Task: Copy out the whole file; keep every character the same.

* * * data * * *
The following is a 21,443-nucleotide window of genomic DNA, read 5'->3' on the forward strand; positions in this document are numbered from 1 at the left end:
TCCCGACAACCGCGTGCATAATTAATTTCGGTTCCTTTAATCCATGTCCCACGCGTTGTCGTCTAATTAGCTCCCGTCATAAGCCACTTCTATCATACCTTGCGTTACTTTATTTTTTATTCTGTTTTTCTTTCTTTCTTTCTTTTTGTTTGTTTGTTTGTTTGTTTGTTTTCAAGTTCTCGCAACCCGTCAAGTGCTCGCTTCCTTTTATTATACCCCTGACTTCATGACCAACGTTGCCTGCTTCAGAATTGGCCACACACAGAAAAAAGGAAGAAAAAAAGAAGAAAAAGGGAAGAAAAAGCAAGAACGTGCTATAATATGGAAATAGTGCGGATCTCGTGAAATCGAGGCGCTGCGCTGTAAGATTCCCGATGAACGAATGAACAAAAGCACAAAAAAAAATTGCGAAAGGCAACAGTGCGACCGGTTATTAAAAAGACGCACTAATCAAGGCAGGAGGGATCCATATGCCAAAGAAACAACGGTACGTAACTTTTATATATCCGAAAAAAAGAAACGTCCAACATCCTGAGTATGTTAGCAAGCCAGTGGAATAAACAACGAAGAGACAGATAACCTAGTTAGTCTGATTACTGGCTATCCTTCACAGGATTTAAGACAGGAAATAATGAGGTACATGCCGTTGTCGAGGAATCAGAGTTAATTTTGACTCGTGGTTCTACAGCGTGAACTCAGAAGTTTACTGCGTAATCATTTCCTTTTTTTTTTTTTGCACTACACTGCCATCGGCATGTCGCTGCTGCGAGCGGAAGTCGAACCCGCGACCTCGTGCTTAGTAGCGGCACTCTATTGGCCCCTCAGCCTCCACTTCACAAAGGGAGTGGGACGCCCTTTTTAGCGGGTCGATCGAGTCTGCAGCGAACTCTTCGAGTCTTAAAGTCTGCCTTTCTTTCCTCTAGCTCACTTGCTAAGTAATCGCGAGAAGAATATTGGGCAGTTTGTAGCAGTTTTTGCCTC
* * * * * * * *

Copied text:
The following is a 21,443-nucleotide window of genomic DNA, read 5'->3' on the forward strand; positions in this document are numbered from 1 at the left end:
TCCCGACAACCGCGTGCATAATTAATTTCGGTTCCTTTAATCCATGTCCCACGCGTTGTCGTCTAATTAGCTCCCGTCATAAGCCACTTCTATCATACCTTGCGTTACTTTATTTTTTATTCTGTTTTTCTTTCTTTCTTTCTTTTTGTTTGTTTGTTTGTTTGTTTGTTTTCAAGTTCTCGCAACCCGTCAAGTGCTCGCTTCCTTTTATTATACCCCTGACTTCATGACCAACGTTGCCTGCTTCAGAATTGGCCACACACAGAAAAAAGGAAGAAAAAAAGAAGAAAAAGGGAAGAAAAAGCAAGAACGTGCTATAATATGGAAATAGTGCGGATCTCGTGAAATCGAGGCGCTGCGCTGTAAGATTCCCGATGAACGAATGAACAAAAGCACAAAAAAAAATTGCGAAAGGCAACAGTGCGACCGGTTATTAAAAAGACGCACTAATCAAGGCAGGAGGGATCCATATGCCAAAGAAACAACGGTACGTAACTTTTATATATCCGAAAAAAAGAAACGTCCAACATCCTGAGTATGTTAGCAAGCCAGTGGAATAAACAACGAAGAGACAGATAACCTAGTTAGTCTGATTACTGGCTATCCTTCACAGGATTTAAGACAGGAAATAATGAGGTACATGCCGTTGTCGAGGAATCAGAGTTAATTTTGACTCGTGGTTCTACAGCGTGAACTCAGAAGTTTACTGCGTAATCATTTCCTTTTTTTTTTTTTGCACTACACTGCCATCGGCATGTCGCTGCTGCGAGCGGAAGTCGAACCCGCGACCTCGTGCTTAGTAGCGGCACTCTATTGGCCCCTCAGCCTCCACTTCACAAAGGGAGTGGGACGCCCTTTTTAGCGGGTCGATCGAGTCTGCAGCGAACTCTTCGAGTCTTAAAGTCTGCCTTTCTTTCCTCTAGCTCACTTGCTAAGTAATCGCGAGAAGAATATTGGGCAGTTTGTAGCAGTTTTTGCCTC